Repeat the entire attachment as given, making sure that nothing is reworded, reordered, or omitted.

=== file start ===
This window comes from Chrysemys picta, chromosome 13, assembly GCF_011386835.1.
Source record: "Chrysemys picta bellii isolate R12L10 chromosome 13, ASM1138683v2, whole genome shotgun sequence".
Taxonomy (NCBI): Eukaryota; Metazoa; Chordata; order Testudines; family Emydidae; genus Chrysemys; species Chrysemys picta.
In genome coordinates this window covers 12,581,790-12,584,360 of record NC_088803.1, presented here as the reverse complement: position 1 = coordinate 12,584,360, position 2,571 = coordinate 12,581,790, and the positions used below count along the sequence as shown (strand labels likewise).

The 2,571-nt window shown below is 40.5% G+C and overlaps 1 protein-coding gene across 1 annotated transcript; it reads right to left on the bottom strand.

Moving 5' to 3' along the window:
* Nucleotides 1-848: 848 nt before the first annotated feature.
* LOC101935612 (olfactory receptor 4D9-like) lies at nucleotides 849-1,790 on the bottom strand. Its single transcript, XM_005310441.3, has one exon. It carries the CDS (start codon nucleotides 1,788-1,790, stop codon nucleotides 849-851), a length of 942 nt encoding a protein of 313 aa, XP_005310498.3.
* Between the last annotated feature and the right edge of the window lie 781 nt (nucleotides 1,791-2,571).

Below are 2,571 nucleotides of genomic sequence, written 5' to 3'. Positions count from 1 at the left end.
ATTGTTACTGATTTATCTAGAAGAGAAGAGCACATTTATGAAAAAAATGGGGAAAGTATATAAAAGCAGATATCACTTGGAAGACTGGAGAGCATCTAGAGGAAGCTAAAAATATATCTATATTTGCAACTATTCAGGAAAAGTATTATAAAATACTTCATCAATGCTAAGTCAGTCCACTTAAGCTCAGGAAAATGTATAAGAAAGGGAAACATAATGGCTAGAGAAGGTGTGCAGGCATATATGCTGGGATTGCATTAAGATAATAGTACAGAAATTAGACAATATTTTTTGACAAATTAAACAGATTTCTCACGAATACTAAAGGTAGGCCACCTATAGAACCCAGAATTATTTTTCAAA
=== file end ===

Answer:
This window comes from Chrysemys picta, chromosome 13, assembly GCF_011386835.1.
Source record: "Chrysemys picta bellii isolate R12L10 chromosome 13, ASM1138683v2, whole genome shotgun sequence".
Taxonomy (NCBI): Eukaryota; Metazoa; Chordata; order Testudines; family Emydidae; genus Chrysemys; species Chrysemys picta.
In genome coordinates this window covers 12,581,790-12,584,360 of record NC_088803.1, presented here as the reverse complement: position 1 = coordinate 12,584,360, position 2,571 = coordinate 12,581,790, and the positions used below count along the sequence as shown (strand labels likewise).

The 2,571-nt window shown below is 40.5% G+C and overlaps 1 protein-coding gene across 1 annotated transcript; it reads right to left on the bottom strand.

Moving 5' to 3' along the window:
* Nucleotides 1-848: 848 nt before the first annotated feature.
* LOC101935612 (olfactory receptor 4D9-like) lies at nucleotides 849-1,790 on the bottom strand. Its single transcript, XM_005310441.3, has one exon. It carries the CDS (start codon nucleotides 1,788-1,790, stop codon nucleotides 849-851), a length of 942 nt encoding a protein of 313 aa, XP_005310498.3.
* Between the last annotated feature and the right edge of the window lie 781 nt (nucleotides 1,791-2,571).

Below are 2,571 nucleotides of genomic sequence, written 5' to 3'. Positions count from 1 at the left end.
ATTGTTACTGATTTATCTAGAAGAGAAGAGCACATTTATGAAAAAAATGGGGAAAGTATATAAAAGCAGATATCACTTGGAAGACTGGAGAGCATCTAGAGGAAGCTAAAAATATATCTATATTTGCAACTATTCAGGAAAAGTATTATAAAATACTTCATCAATGCTAAGTCAGTCCACTTAAGCTCAGGAAAATGTATAAGAAAGGGAAACATAATGGCTAGAGAAGGTGTGCAGGCATATATGCTGGGATTGCATTAAGATAATAGTACAGAAATTAGACAATATTTTTTGACAAATTAAACAGATTTCTCACGAATACTAAAGGTAGGCCACCTATAGAACCCAGAATTATTTTTCAAA